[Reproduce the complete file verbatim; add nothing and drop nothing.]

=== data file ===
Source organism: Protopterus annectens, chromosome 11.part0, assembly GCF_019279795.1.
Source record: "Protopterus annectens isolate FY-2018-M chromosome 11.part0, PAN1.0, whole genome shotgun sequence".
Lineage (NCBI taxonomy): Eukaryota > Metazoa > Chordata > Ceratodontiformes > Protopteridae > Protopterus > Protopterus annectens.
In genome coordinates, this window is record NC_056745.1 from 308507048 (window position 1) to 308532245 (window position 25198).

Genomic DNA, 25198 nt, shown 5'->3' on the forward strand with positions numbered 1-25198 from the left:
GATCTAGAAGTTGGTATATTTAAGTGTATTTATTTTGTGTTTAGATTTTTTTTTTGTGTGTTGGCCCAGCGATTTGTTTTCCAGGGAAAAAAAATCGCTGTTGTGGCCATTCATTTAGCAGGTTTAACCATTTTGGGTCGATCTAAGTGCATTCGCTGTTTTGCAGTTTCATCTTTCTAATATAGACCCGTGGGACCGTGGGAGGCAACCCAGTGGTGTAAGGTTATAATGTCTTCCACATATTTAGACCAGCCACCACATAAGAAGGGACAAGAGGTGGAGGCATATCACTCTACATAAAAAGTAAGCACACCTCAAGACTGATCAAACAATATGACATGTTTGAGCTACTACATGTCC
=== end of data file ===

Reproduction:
Source organism: Protopterus annectens, chromosome 11.part0, assembly GCF_019279795.1.
Source record: "Protopterus annectens isolate FY-2018-M chromosome 11.part0, PAN1.0, whole genome shotgun sequence".
Lineage (NCBI taxonomy): Eukaryota > Metazoa > Chordata > Ceratodontiformes > Protopteridae > Protopterus > Protopterus annectens.
In genome coordinates, this window is record NC_056745.1 from 308507048 (window position 1) to 308532245 (window position 25198).

Genomic DNA, 25198 nt, shown 5'->3' on the forward strand with positions numbered 1-25198 from the left:
GATCTAGAAGTTGGTATATTTAAGTGTATTTATTTTGTGTTTAGATTTTTTTTTTGTGTGTTGGCCCAGCGATTTGTTTTCCAGGGAAAAAAAATCGCTGTTGTGGCCATTCATTTAGCAGGTTTAACCATTTTGGGTCGATCTAAGTGCATTCGCTGTTTTGCAGTTTCATCTTTCTAATATAGACCCGTGGGACCGTGGGAGGCAACCCAGTGGTGTAAGGTTATAATGTCTTCCACATATTTAGACCAGCCACCACATAAGAAGGGACAAGAGGTGGAGGCATATCACTCTACATAAAAAGTAAGCACACCTCAAGACTGATCAAACAATATGACATGTTTGAGCTACTACATGTCC